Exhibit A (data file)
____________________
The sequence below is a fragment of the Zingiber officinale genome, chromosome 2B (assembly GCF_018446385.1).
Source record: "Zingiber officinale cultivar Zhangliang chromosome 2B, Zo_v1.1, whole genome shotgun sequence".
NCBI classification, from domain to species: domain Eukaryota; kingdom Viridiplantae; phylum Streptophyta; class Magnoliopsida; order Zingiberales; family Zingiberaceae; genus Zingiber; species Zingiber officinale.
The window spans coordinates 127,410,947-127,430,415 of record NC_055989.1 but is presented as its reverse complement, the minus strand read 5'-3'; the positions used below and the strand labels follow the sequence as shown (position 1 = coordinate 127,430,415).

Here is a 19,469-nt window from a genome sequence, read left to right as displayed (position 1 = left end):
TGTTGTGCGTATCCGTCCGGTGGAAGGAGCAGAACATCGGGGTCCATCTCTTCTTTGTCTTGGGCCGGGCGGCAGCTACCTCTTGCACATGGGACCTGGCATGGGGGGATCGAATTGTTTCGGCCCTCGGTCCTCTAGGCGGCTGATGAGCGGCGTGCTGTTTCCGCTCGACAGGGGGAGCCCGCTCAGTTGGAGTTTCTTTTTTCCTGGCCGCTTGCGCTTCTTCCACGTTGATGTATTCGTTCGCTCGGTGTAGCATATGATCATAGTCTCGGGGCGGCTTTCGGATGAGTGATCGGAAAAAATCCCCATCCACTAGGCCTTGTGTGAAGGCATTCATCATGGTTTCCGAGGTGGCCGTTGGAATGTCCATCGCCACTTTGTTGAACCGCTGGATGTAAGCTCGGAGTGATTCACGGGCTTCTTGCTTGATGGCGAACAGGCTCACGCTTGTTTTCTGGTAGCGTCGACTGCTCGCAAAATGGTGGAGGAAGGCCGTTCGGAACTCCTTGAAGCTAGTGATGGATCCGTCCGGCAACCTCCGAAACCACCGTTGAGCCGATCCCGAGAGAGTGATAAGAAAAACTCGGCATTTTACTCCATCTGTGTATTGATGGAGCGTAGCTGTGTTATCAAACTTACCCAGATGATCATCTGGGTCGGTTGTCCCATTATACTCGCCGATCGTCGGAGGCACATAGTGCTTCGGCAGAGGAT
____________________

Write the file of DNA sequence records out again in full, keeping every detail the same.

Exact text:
The sequence below is a fragment of the Zingiber officinale genome, chromosome 2B (assembly GCF_018446385.1).
Source record: "Zingiber officinale cultivar Zhangliang chromosome 2B, Zo_v1.1, whole genome shotgun sequence".
NCBI classification, from domain to species: domain Eukaryota; kingdom Viridiplantae; phylum Streptophyta; class Magnoliopsida; order Zingiberales; family Zingiberaceae; genus Zingiber; species Zingiber officinale.
The window spans coordinates 127,410,947-127,430,415 of record NC_055989.1 but is presented as its reverse complement, the minus strand read 5'-3'; the positions used below and the strand labels follow the sequence as shown (position 1 = coordinate 127,430,415).

Here is a 19,469-nt window from a genome sequence, read left to right as displayed (position 1 = left end):
TGTTGTGCGTATCCGTCCGGTGGAAGGAGCAGAACATCGGGGTCCATCTCTTCTTTGTCTTGGGCCGGGCGGCAGCTACCTCTTGCACATGGGACCTGGCATGGGGGGATCGAATTGTTTCGGCCCTCGGTCCTCTAGGCGGCTGATGAGCGGCGTGCTGTTTCCGCTCGACAGGGGGAGCCCGCTCAGTTGGAGTTTCTTTTTTCCTGGCCGCTTGCGCTTCTTCCACGTTGATGTATTCGTTCGCTCGGTGTAGCATATGATCATAGTCTCGGGGCGGCTTTCGGATGAGTGATCGGAAAAAATCCCCATCCACTAGGCCTTGTGTGAAGGCATTCATCATGGTTTCCGAGGTGGCCGTTGGAATGTCCATCGCCACTTTGTTGAACCGCTGGATGTAAGCTCGGAGTGATTCACGGGCTTCTTGCTTGATGGCGAACAGGCTCACGCTTGTTTTCTGGTAGCGTCGACTGCTCGCAAAATGGTGGAGGAAGGCCGTTCGGAACTCCTTGAAGCTAGTGATGGATCCGTCCGGCAACCTCCGAAACCACCGTTGAGCCGATCCCGAGAGAGTGATAAGAAAAACTCGGCATTTTACTCCATCTGTGTATTGATGGAGCGTAGCTGTGTTATCAAACTTACCCAGATGATCATCTGGGTCGGTTGTCCCATTATACTCGCCGATCGTCGGAGGCACATAGTGCTTCGGCAGAGGAT